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Custom-made organs and tissues may be closer than we think.

This professor is making arteries with an off-the-shelf 3D printer.

When Adam Feinberg tried to figure out how to synthesise human tissue four years ago, his supplies were prosaic: a kitchen blender, some gelatin packets from the supermarket baking aisle, and a $2,000 3D printer.

“I had no external funding when I started, so we did it kind of on the cheap,” said Feinberg, 38, a biomedical engineer who runs a lab at Carnegie Mellon University in Pittsburgh.

In a paper published today in Science Advances, Feinberg and his colleagues describe how they eventually refined the technique to print structural replicas of the tissue of arteries, brains, and other organs out of proteins like collagen and fibrin. While the forms they created aren’t functioning organs with living cells, they could one day act as a scaffold on which to grow actual tissues.

Doctors have already used 3D printing to support an infant’s damaged windpipe, create a titanium jaw replacement, and synthesize tiny livers to test potential drug therapies. Building functioning, custom organs ready for implant is still many hurdles away. But the new research brings the futuristic promise of bespoke tissues for medical therapies another step closer to reality.

Feinberg’s fundamental advance is figuring out how to keep the soft structures created by a modified MakerBot 3D printer from collapsing under their own weight. Unlike plastic, the normal material of a 3D printer, collagen won’t hold its shape as it is being synthesised unless it has some support. 

The research team started thinking about how Jell-O molds can suspend pieces of fruit in a sugary gel. They experimented with gelatin, blending it into a slurry of fine particles. The slurry would support the structure being built, layer by layer, while still allowing the printer’s nozzle—modified with a syringe—to move freely. When the printed object is complete, it would hold together on its own, and the supporting gel could be melted away in water at body temperature.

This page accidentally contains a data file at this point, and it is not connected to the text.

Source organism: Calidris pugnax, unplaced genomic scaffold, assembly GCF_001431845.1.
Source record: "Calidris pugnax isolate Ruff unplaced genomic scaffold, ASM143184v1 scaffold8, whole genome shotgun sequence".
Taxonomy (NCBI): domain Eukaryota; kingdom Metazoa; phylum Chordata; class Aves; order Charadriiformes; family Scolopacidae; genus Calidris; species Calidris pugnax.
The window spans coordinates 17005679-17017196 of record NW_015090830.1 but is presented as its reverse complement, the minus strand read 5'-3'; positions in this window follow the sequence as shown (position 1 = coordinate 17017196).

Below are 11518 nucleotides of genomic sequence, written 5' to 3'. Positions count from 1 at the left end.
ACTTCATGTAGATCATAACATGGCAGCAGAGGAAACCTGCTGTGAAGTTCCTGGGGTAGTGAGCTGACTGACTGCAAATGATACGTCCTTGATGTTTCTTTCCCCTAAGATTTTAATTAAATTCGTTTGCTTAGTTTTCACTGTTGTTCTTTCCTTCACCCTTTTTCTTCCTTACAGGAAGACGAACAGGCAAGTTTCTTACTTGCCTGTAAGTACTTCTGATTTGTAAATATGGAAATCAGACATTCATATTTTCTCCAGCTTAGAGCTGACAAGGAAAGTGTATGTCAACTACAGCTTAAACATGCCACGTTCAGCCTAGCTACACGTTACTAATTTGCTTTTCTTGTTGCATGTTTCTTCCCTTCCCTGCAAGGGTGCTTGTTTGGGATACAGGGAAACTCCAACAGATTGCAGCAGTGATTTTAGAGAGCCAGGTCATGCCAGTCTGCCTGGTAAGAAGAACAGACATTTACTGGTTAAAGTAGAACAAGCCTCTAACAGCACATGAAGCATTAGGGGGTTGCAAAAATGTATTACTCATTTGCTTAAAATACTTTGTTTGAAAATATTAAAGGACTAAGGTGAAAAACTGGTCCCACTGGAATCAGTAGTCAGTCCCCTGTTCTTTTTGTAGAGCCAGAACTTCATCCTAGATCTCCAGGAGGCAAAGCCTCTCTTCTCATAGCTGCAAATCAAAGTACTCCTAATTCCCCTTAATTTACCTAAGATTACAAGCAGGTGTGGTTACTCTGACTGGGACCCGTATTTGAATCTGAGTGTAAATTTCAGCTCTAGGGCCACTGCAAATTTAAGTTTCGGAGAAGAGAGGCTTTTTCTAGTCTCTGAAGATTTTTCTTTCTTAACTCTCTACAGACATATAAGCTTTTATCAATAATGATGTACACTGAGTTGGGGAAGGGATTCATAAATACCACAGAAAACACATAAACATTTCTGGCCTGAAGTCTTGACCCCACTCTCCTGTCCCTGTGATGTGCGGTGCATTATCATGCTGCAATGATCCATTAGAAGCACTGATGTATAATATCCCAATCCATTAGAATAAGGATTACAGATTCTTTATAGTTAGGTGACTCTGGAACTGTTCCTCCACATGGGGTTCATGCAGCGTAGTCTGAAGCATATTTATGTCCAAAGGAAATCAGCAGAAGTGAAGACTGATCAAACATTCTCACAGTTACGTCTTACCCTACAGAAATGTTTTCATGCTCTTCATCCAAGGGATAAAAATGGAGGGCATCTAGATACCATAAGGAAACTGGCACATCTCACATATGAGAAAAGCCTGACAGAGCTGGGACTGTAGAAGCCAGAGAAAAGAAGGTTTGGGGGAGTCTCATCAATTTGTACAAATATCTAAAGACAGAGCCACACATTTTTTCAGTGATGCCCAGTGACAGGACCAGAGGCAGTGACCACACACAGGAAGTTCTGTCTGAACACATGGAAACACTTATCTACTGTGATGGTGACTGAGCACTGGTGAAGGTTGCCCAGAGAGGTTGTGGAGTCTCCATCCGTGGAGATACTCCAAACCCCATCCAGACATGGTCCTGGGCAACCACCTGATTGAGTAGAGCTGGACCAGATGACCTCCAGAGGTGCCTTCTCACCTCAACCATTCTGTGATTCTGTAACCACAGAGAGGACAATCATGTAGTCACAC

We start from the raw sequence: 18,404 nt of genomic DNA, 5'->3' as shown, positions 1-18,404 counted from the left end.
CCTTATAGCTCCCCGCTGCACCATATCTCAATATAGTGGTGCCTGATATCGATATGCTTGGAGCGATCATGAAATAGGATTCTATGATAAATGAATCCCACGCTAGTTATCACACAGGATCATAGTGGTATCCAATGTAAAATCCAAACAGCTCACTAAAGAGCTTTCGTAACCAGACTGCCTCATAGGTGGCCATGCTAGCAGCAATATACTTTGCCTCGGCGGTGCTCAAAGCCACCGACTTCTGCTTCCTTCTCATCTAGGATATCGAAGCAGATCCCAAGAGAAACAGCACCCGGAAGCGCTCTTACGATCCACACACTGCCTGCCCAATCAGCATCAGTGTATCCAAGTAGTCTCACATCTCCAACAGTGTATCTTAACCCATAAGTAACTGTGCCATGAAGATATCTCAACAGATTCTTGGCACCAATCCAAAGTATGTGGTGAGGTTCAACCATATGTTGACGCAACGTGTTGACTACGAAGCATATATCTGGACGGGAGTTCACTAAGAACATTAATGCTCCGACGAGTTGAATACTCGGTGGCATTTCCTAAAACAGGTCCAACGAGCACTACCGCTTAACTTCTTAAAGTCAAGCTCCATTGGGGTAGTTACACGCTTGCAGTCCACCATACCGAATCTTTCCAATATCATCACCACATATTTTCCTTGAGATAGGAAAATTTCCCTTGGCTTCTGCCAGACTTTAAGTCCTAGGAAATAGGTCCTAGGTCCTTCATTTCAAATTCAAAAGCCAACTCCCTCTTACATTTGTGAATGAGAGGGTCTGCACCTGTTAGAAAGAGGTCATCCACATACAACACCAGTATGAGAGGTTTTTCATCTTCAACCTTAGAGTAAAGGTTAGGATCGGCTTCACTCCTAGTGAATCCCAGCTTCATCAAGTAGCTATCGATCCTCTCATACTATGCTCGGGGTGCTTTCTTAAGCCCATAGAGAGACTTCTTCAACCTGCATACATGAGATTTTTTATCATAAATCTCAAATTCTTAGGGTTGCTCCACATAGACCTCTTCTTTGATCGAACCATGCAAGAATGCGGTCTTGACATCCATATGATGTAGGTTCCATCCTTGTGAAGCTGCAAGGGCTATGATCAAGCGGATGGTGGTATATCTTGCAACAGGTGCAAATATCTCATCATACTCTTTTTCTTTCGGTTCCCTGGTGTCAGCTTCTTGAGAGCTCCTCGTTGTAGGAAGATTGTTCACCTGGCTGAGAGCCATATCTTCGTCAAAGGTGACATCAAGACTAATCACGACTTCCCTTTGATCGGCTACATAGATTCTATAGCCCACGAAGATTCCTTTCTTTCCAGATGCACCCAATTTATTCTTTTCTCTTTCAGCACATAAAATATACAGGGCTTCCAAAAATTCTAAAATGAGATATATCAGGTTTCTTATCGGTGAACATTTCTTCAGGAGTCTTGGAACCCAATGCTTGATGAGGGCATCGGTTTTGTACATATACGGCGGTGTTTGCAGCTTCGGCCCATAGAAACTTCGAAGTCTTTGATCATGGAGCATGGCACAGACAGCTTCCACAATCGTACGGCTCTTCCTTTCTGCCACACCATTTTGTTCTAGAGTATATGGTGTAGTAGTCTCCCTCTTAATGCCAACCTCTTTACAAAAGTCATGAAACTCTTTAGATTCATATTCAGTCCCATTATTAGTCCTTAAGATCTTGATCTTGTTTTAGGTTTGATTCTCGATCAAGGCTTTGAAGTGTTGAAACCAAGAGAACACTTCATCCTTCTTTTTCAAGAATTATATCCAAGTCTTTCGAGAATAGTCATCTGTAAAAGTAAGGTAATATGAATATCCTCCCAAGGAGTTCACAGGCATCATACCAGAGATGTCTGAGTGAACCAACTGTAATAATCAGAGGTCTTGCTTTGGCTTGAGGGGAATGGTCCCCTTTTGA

The relative simplicity of the process means it will allow others to build on the innovation, said Tommy Angelini, a University of Florida professor whose lab recently published a similar method for engineering complex tissues. He wasn’t involved in Feinberg’s research. “It’s a very accessible, versatile method,” Angelini said.

Cooking up tissues that can be implanted into patients remains a challenge for the future. “That’s going to happen eventually, but there’s still so much fundamental science to be done,” Angelini said.

In the near term, the new method of 3D printing might let doctors test medical treatments on laboratory replicas of patients’ own body parts. Drug companies could use such models to test risky new drugs before they’re used in humans.

“Right now we have animal models—mice and rats—and we have [human] clinical trials, and not a lot in between,” Feinberg said. “You can potentially make basically a patient-specific piece of heart muscle.”

Feinberg’s research was supported by grants from the National Institutes of Health and the National Science Foundation. But the shoestring strategy he started with, hacking an off-the-shelf printer and buying some gelatin packs, still informs how his lab works. Though Carnegie Mellon has applied for a patent on the support bath, his team is releasing information on how to modify the MakerBot printer to handle biological materials under open-source licenses. He has also demonstrated the bioprinting technique at a local school, using chocolate frosting instead of collagen.

“We think it’s a lot easier to use these less expensive machines,” Feinberg said. “We can essentially modify it any way we need to make it work.”

©2015 Bloomberg News


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